Today, my question is how to take such spaces on the road, or how to highlight the ways in which they are portable, tacit, temporary. For the next few minutes, then, I want to explore the phenomena of popup makerspaces, anchoring them in a recent Maker Lab experiment, where—in collaboration with the Ontario Augmented Realty Network and the Lab for Humanistic Fabrication at Western University—we grafted a makerspace onto the annual HASTAC conference, held this year, in April, at York University.
The reason the Lab is currently interested in popups is that they push humanities practitioners to transform their research and learning strategies through shifts in context. In short, popups extract research from its everyday built environment and—in so doing—necessarily highlight how laboratories and makerspaces (as socially produced, culturally coded climates) shape practice. They transplant lab life with some curious consequences, including—as I hope to show today—opportunities to meet partners in practice, to generalize beyond the university campus, to decentralize expertise, to expose and play with often overlooked assumptions, and to articulate what we might call “minimal computing.”
Importantly, I am not suggesting that the Maker Lab invented popup makerspaces or, say, prefabricated labs. For instance, you might consider the portable, modular, and versatile research shelters used in places like Antarctica. Or you might consider the recently launched DHMakerBus initiative, based at Western, that is encouraging digital humanities practitioners to get on the bus and travel with their research and materials. In this case, the MakerBus group is venturing to Lincoln, Nebraska for the annual Digital Humanities conference. And finally, here on Vancouver Island, you might consider the array of community-based activities sparked by groups like the Victoria Makerspace, the Makehouse on Fort, Limbic Media, and the G++ Gallery.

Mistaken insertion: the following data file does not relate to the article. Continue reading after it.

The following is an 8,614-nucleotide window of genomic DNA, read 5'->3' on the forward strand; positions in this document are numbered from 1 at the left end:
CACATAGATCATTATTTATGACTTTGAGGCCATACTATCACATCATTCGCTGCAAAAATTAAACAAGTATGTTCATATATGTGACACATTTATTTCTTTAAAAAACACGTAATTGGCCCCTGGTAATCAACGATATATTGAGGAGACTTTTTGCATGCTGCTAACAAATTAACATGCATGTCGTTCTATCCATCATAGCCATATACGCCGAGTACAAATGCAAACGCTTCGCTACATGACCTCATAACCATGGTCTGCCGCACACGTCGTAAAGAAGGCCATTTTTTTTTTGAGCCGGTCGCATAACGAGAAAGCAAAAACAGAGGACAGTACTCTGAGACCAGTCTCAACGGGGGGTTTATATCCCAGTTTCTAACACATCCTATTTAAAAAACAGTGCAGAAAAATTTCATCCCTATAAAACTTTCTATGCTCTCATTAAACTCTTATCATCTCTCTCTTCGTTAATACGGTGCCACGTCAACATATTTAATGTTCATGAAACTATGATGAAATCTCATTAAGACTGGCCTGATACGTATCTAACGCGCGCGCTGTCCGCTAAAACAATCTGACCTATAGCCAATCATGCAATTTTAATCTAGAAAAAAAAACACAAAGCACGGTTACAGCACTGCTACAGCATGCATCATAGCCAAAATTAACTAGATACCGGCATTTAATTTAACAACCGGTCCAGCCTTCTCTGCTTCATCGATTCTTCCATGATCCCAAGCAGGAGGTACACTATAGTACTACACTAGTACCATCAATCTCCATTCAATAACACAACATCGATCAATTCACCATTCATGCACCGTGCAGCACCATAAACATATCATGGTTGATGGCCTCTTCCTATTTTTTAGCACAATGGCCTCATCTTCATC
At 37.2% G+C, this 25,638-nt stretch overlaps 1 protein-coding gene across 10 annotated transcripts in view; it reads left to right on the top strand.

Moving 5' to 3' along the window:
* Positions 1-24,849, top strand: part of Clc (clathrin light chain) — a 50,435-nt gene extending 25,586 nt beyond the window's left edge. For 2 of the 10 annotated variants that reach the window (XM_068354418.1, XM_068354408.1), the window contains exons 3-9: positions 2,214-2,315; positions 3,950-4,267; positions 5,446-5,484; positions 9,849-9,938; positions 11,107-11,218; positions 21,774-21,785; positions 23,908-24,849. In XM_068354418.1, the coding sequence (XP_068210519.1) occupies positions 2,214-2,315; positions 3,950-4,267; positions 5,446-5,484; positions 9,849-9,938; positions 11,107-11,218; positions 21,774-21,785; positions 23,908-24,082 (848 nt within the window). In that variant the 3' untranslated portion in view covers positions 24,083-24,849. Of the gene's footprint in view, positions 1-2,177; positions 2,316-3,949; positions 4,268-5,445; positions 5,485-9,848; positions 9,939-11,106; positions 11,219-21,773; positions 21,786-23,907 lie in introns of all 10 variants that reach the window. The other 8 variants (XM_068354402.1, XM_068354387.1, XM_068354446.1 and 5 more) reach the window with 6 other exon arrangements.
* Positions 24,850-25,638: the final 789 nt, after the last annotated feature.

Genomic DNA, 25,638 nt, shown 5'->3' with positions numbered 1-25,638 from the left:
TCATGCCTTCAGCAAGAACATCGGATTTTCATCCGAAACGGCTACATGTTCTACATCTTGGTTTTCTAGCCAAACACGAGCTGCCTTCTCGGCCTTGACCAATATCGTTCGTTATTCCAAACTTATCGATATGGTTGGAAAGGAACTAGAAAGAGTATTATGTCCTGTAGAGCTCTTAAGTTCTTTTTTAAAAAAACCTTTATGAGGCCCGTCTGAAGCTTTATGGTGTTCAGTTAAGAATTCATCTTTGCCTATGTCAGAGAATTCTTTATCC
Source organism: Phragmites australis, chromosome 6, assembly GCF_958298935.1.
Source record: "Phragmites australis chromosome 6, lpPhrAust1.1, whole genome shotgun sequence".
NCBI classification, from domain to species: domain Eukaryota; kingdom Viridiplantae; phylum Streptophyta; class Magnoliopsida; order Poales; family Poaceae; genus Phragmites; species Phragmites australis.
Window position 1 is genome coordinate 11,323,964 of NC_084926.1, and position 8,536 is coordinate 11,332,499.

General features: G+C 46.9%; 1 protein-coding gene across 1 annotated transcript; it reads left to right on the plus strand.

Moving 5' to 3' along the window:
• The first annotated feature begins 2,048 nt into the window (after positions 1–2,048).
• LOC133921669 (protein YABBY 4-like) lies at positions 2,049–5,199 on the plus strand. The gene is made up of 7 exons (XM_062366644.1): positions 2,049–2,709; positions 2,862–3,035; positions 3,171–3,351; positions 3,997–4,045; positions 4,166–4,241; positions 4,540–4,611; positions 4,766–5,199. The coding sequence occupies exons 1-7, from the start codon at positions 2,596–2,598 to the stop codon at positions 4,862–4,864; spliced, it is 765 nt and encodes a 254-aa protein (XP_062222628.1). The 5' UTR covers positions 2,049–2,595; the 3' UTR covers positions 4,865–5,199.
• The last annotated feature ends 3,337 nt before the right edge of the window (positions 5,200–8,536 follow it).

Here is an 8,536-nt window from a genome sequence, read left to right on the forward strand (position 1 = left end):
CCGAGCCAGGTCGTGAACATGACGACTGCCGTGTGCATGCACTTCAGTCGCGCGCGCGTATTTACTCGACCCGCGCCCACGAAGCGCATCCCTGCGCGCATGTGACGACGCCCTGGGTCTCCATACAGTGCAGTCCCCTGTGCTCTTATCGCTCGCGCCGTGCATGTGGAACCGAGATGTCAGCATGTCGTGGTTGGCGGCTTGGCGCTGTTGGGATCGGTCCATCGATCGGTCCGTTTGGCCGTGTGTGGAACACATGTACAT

One of the first key premises of popup makerspaces is that their infrastructure is flexible and portable. In our case at HASTAC 2013, Devon Elliott brought a majority of our materials to York’s campus. Our setup time for this particular popup was less than 45 minutes, and with practice we could reduce that time to, say, 20 or 30 minutes. The popup materials—comprised largely of component parts—fit in a few relatively small crates, which we could carry from a university parking lot into the conference space. For example, this Printrbot jr (above) can be broken down, transplanted to a new context, and then reassembled to make small prints on most any desktop. Of course, many popup parts (Printrbot parts included) are small and often glitchy. When transferring these supplies from one location to the next, some of them will inevitably get lost, too. Nevertheless, they tend to be affordable or low-cost, especially where physical computing is concerned. Comparable to many desktop fabrication technologies, builds in physical computing are intended to be small and easy to transfer.